Landmark Correspondence

We use automatic sulcal curve extraction (Seong et al., 2010) and automatic sulcal curve labeling (Lyu et al., 2010) to extract/label a separate set of labeled sulcal curves. In particular, the unlabeled sulcal curves consisting of ordered sets of points without branching are extracted from the triangulated surface by the sulcal curve extraction method. Thus, no branching is taken into account, though each sulcal curve can be (and is often) composed of multiple separated curve segments. Then pre-labeled sulcal curves (according to the protocol in Lyu et al., 2013a for the macaque subjects and Lyu et al., 2010 for the human subjects) are employed to label matched (corresponding) unlabeled sulcal curves, while discarding minor and extraneous curves. This labeling method further establishes a point-by-point correspondence on these sulcal curves called sulcal landmarks in the remainder of this paper.

Sulcal Curve-Constrained Pair-wise Correspondence

Problem Definition

For two given triangulated cortical surfaces (template and subject), we denote Vtemp and Vsubj as the template and subject surfaces. Our goal is to estimate a continuous cortical correspondence M: ℝ3 → ℝ3 such that

u=M(v),    (1)

where locations v on the subject surface Vsubj are mapped to the corresponding locations u on the template surface Vtemp.

Consistent Displacement Encoding Scheme

To take advantage of the well known spherical parametrization, we use an invertible spherical mapping ψ(·): ℝ3 → ℝ2 established in the preprocessing stage. We thus map all vertices of the cortical surfaces onto the common unit sphere, which reduces our correspondence estimation to find M: ℝ2 → ℝ2. This spherical mapping establishes an initial cortical correspondence, which is further improved in the proposed method.

We then locally encode the deformation as a displacement in local spherical polar angles of elevation Δθ and azimuth Δϕ. It is well-known that the local spherical angles at different locations on the sphere based on a single frame of reference (spherical coordinate system) yields inconsistent representations of the same geodesic length. For example, a given displacement (Δθ, Δϕ) at the equator yields a longer geodesic arc-length than the same displacement closer to the pole. To avoid such an inconsistency and thus to provide an arclength consistent encoding, we adapt a locally normalized polar system. Let p and q be corresponding landmarks from a subject and the template, respectively. First, we find a rotation matrix Rp with an angle (≤ 90°) along the longitude circle passing through p and the two poles, such that p is exactly located on the equator. By applying Rp to p and q, we then compute the normalized polar displacement vector Δθ and Δϕ. Thus, the local landmark displacement at spherical vertex ii, ϕi) on the unit sphere is represented as a vector di = ψ(Rpi · pi) − ψ(Rpi · qi) = [Δθi, Δϕi]T (see Figure 2).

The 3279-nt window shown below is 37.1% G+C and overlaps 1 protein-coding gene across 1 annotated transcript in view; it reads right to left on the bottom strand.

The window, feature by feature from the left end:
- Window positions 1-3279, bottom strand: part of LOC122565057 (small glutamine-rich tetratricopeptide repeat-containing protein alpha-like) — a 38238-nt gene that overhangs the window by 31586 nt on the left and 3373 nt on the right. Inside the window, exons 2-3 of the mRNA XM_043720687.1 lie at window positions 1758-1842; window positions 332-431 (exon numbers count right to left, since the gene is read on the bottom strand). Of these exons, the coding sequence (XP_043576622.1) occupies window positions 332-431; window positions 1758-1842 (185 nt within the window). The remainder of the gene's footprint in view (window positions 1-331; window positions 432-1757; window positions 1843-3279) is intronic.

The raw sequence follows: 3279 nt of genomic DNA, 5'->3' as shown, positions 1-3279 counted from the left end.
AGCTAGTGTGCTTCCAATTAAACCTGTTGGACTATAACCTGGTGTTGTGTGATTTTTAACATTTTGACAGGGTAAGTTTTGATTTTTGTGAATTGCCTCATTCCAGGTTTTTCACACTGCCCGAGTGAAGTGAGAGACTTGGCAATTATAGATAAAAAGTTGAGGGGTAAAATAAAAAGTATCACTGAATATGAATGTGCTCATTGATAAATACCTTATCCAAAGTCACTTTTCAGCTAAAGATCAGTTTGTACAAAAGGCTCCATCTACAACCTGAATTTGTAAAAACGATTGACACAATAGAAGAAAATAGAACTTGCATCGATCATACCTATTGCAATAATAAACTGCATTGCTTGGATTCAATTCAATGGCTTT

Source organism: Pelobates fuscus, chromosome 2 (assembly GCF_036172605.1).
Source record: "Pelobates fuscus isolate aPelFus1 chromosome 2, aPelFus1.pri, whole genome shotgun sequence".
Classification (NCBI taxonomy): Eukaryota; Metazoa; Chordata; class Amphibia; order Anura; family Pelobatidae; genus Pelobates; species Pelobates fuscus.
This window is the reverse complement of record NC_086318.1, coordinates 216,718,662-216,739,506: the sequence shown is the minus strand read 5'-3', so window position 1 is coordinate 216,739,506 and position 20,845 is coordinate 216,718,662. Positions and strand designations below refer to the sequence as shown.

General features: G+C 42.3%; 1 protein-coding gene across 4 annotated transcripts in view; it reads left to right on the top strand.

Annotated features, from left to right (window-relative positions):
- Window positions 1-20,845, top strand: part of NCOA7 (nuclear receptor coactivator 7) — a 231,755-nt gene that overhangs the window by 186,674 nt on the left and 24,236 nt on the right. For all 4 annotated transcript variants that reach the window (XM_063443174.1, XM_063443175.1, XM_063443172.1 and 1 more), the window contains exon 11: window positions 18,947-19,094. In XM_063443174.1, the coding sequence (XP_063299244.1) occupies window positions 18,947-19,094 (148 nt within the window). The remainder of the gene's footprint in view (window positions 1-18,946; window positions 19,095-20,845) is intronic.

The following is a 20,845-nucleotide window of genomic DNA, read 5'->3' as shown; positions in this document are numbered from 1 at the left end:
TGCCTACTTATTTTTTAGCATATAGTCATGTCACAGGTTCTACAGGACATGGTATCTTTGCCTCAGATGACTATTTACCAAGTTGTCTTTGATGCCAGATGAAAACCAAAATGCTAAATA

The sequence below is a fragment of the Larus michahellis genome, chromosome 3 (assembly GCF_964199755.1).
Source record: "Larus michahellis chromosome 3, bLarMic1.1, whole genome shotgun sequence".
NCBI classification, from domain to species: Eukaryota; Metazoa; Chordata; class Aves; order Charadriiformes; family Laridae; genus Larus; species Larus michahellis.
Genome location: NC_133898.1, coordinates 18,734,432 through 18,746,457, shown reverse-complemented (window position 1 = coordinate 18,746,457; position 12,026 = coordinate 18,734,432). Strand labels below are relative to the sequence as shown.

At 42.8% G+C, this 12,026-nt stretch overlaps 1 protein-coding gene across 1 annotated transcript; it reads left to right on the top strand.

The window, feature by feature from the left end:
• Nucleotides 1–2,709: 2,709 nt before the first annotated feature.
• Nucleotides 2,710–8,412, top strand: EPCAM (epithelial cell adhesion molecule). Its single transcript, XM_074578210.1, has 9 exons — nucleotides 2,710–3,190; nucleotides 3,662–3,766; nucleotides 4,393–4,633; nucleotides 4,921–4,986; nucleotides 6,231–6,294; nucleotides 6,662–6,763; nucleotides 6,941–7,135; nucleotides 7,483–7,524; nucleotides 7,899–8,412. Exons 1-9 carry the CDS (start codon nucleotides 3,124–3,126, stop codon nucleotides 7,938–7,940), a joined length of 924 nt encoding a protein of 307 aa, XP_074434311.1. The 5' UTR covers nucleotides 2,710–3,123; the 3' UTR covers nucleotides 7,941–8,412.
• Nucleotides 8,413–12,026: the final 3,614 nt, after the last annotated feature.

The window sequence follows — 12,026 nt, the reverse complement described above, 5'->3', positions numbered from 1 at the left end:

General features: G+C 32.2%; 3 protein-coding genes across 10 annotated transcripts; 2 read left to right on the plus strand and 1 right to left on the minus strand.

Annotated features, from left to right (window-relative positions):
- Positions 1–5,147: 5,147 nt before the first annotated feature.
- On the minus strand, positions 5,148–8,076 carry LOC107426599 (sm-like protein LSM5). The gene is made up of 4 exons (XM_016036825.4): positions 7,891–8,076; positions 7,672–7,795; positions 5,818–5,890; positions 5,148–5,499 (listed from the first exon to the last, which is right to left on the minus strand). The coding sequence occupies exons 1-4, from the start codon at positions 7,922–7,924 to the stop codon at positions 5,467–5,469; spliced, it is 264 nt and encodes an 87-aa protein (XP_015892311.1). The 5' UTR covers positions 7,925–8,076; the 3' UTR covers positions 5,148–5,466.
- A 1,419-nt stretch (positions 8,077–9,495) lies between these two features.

Figure 2. Displacement encoding and estimated deformation field (an icosahedron sampling of continuous representation). A spherical displacement is encoded as change in spherical angles after rotation onto the equator for arclength preservation, which avoids distorted displacement representation. The interpolation of the deformation field is obtained by spherical harmonic decomposition.

Initial Deformation Field

To find an initial deformation field of the entire surface, we compute least squares fitting of spherical harmonic basis functions to displacements of sulcal landmarks established in the sulcal labeling step. This fitting is standard spherical harmonic decomposition of the [Δθi, Δϕi] spherical signal. At a point (θ, ϕ) on the sphere, the spherical harmonic basis functions with degree l and order m (−lml) are given by

Ylm(θ,ϕ)=2l+14π(lm)!(l+m)!Plm(cosθ)eimϕ,    (2)
Ylm(θ,ϕ)=(1)mYlm(θ,ϕ),    (3)

where Ym*l denotes the complex conjugate of Yml and Pml is the associated Legendre polynomial

Plm(x)=(1)m2ll!(1x2)m2d(l+m)dx(l+m)(x21)l.    (4)

Since the basis functions are defined in the complex domain, we use a real form of the functions defined by

Yl,m={12(Ylm+(1)mYlm)m>0,Yl0m=0,12i(Ylm(1)mYlm)m<0.    (5)

Given degree l of spherical harmonic decomposition, we assume that the number n of the landmarks is larger than the dimension of (l + 1)2 spherical harmonic basis functions to prevent a rank deficient problem. The coefficients can then be estimated by standard least squares fitting.

C=(YYT)1YDT,    (6)

where D = [d1, d2, …, dn] and Y is a (l + 1)2 by n matrix that incorporates the spherical harmonic bases. Once the coefficients of the spherical harmonic decomposition are computed, for a point vVsubj subject space, its deformed position in the template space is easily reconstructed by the spherical mapping function M^.

u^=M^(v)=RvT·ψ1(ψ(Rv·v)+CT·Yv),    (7)

where Yv is a column vector of the spherical harmonic basis at ψ(v) and Rv is a rotation matrix that puts v on the equator. Figure 2 shows an example of the estimated deformation field.

The basis functions are linearly independent due to their orthogonal property. We employ the hierarchy in that the initial deformation field is computed via low degree (l = 5) fitting of the sulcal landmarks and higher degree representations are used in the optimization stage.